NASA unveiled plans Feb. 29 to begin work on an airplane prototype that could pave the way for quiet, supersonic passenger jets someday.
The agency said it has awarded a $20 million, 17-month contract to Lockheed Martin to complete the preliminary design of the Quiet Supersonic Technology (QueSST) prototype. If that effort goes as intended, NASA will hold a competition to finish the design and build the single-seat, single-engine demonstration plane. Flight tests of the 90-foot-long, 20,000-pound prototype could begin as early as late 2019.
Aircraft flying faster than the speed of sound push air molecules aside with such force as to create disturbances or “shock waves.” QueSST will have a long, slender nose to prevent individual shock waves from each part of the aircraft from combining into massive shock waves that produce loud, startling noises known as sonic booms.
Unlike the now-retired Concorde supersonic airliner, which was banned from flying over U.S. land due to its explosive-sounding sonic boom, the “low boom” QueSST plane will produce more of a “soft thump,” NASA said. “Just imagine several years down the road, [the plane] starts flying over Chicago and Los Angeles and, hopefully, people cannot hear or not even know that a supersonic airplane just flew by over their heads,” said Jaiwon Shin, NASA’s associate administrator for aeronautics, who joined NASA Administrator Charles Bolden at a press conference at Reagan National Airport near Washington, D.C.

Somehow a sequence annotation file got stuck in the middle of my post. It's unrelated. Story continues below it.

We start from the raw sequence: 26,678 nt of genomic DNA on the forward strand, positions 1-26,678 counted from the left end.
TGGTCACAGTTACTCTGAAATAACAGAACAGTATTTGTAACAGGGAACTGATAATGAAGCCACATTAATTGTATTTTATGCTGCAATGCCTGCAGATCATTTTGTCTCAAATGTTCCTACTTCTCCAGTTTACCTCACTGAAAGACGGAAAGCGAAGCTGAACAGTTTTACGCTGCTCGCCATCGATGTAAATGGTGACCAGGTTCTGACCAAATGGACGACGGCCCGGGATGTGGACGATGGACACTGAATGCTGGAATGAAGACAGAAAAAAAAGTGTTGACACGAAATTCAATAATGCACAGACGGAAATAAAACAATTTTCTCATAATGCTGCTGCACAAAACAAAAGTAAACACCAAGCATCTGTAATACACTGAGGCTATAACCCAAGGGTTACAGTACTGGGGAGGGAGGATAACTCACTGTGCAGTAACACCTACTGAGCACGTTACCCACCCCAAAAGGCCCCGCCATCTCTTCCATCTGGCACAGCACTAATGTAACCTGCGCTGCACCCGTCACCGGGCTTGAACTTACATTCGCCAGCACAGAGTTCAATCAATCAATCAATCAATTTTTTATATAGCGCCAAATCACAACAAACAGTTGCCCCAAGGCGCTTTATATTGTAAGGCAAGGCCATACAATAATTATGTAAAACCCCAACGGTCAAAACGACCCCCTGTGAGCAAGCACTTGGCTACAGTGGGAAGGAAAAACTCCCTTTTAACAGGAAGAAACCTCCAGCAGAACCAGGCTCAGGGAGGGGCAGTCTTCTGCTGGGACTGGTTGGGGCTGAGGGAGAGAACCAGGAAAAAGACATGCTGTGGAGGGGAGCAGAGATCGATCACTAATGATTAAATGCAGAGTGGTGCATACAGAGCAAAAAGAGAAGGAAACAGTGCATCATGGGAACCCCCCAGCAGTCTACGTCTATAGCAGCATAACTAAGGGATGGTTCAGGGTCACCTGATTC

The prototype will use an existing General Electric F404 engine, which typically powers F/A-18 fighter jets. QueSST will be able to fly about 1,100 miles per hour, or almost double the typical speed of roughly 600 miles per hour for today’s subsonic airliners, said Peter Coen, NASA project manager for commercial supersonic technologies.
QueSST is the first in a series of “X-planes” that NASA plans to develop in the coming years to make air travel faster, quieter, safer and more fuel-efficient. Another X-plane is expected to be a “hybrid wing body shape” whose wing blends into the body, compared to today’s “tube-and-wing” airliners.